A Justice for AllFull of Drive
The best way to understand a judge is through his judgments. A glance at the many landmark judgments Altamas Kabir, the new Chief Justice of India, has delivered or been part of in his career reveals two striking traits - a commitment to upholding constitutional propriety and an enormous empathy for the disadvantaged sections of society.
Kabir, 64, has been on benches that delivered judgments on many constitutional matters, human rights cases and election issues. These include restraining banks which used musclemen for loan recoveries, ruling that female relatives of a husband could also be booked under the Domestic Violence Act, upholding of the constitutional office of Governor, and laying down that a member of Parliament removed or suspended by his party does not lose Parliament membership. In 2008, strongly defending the fourth estate, he restrained the Gujarat government from arresting political analyst Ashish Nandy for a piece Nandy had written.
Justice Kabir told the Gujarat counsel at the time: "If a journalist cannot write, then who else will?" Kabir began his career in 1973 as an advocate in a West Bengal district court and later, the Calcutta High Court. He became a permanent judge of the Calcutta High Court in 1990. He was made chief justice of the Jharkhand High Court in March 2005 and elevated to the Supreme Court in September that year.
Kabir hails from a family of educationists and politicians from West Bengal. His uncle Humayun Kabir was education minister under prime ministers Jawaharlal Nehru and Lal Bahadur Shastri. His father, Jehangir Kabir, was a trade union leader who also served as a minister in West Bengal. His sister Shukla Kabir Sinha is a judge in the Calcutta High Court while wife Minna Kabir is a child rights activist.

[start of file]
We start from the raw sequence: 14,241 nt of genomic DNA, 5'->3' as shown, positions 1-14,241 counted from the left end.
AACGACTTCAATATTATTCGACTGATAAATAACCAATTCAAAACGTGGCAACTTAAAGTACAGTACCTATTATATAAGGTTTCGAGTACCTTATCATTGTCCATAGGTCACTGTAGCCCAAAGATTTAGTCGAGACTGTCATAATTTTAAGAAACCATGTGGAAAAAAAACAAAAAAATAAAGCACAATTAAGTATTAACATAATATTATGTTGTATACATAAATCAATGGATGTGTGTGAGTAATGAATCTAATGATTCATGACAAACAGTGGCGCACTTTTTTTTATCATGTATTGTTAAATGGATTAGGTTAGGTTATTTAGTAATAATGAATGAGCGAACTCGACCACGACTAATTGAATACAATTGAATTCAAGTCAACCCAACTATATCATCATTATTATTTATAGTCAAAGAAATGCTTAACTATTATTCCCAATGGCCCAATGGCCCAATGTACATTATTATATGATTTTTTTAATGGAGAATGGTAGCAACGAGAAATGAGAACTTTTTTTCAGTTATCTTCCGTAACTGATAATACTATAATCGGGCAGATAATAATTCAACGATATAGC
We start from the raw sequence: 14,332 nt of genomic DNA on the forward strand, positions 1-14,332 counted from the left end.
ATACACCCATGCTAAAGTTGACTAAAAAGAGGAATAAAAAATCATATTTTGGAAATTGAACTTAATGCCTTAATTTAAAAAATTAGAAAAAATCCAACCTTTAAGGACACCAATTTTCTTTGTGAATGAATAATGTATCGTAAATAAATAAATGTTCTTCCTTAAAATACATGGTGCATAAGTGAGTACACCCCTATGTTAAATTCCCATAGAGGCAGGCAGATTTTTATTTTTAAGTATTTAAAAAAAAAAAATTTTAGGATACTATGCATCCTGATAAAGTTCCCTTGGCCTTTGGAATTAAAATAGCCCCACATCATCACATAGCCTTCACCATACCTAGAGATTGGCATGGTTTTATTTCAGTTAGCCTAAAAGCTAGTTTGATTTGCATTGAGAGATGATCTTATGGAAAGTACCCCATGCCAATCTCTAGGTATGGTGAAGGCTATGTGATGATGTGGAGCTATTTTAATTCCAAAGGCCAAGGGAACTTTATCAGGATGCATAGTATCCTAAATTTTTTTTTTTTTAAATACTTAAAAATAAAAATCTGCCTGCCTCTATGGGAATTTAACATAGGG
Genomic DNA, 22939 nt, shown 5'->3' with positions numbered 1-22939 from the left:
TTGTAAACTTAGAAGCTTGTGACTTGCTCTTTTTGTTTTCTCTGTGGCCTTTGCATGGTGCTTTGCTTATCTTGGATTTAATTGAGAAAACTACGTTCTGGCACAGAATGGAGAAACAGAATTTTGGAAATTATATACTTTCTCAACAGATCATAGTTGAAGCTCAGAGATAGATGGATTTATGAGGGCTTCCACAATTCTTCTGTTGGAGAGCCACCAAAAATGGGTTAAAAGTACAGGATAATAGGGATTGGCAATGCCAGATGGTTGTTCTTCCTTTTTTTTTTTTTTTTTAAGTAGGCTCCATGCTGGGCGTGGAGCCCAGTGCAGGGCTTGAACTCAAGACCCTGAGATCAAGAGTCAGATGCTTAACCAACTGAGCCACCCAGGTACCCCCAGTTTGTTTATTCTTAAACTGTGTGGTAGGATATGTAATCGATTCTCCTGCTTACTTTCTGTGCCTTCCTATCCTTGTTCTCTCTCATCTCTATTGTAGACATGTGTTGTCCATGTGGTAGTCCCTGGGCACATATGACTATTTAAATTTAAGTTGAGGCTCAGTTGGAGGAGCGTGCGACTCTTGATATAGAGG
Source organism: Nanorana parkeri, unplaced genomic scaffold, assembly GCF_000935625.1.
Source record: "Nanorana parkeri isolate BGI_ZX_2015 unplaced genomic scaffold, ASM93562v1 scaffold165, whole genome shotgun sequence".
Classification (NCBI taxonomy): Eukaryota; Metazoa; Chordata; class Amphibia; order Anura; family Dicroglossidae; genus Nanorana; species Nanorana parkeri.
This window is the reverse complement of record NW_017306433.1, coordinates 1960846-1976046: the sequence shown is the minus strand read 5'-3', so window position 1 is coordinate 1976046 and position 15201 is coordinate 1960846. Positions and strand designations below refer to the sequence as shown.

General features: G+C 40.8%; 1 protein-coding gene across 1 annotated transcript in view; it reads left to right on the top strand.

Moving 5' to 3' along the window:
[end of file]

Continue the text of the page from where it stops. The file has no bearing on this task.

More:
Lawyers who have appeared before Kabir say he gives them all a patient hearing, and has no pre-conceived notions. "Whether you win or lose a case, you come out satisfied that you got the fullest hearing from him. That's all a lawyer wants," says senior Supreme Court advocate K.T.S. Tulsi. "He has no hang-ups." U. Sarathchandran, member-secretary of the National Legal Services Authority, concurs. "He's very amicable and accessible to even the lowest cadre," says Sarathchandran. "He's very strict at the same time. No one can influence him based on any acquaintance."
Kabir takes charge at a time when the Supreme Court is increasingly deciding on matters that vitally affect Indian business. Its opinion on how the government should allocate natural resources - following a Presidential reference - is the latest instance. It may soon take up the alleged irregularities in allocation of coal blocks as well as a public interest litigation on foreign direct investment in retail. But Kabir's legacy will also depend upon how he tackles the challenges facing the judicial system, such as the huge number of pending cases, the vacancies in high courts, and the perception that the judiciary is encroaching into the domain of policymaking.
He retires on July 18, 2013.
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David Blackmore, Master Brand Ambassador, Glenmorangie Co. Ltd
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Sudarshan Venu, VP, TVS Motor Co.
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Anuj Sohum, Founder & Chairman, Affle Group
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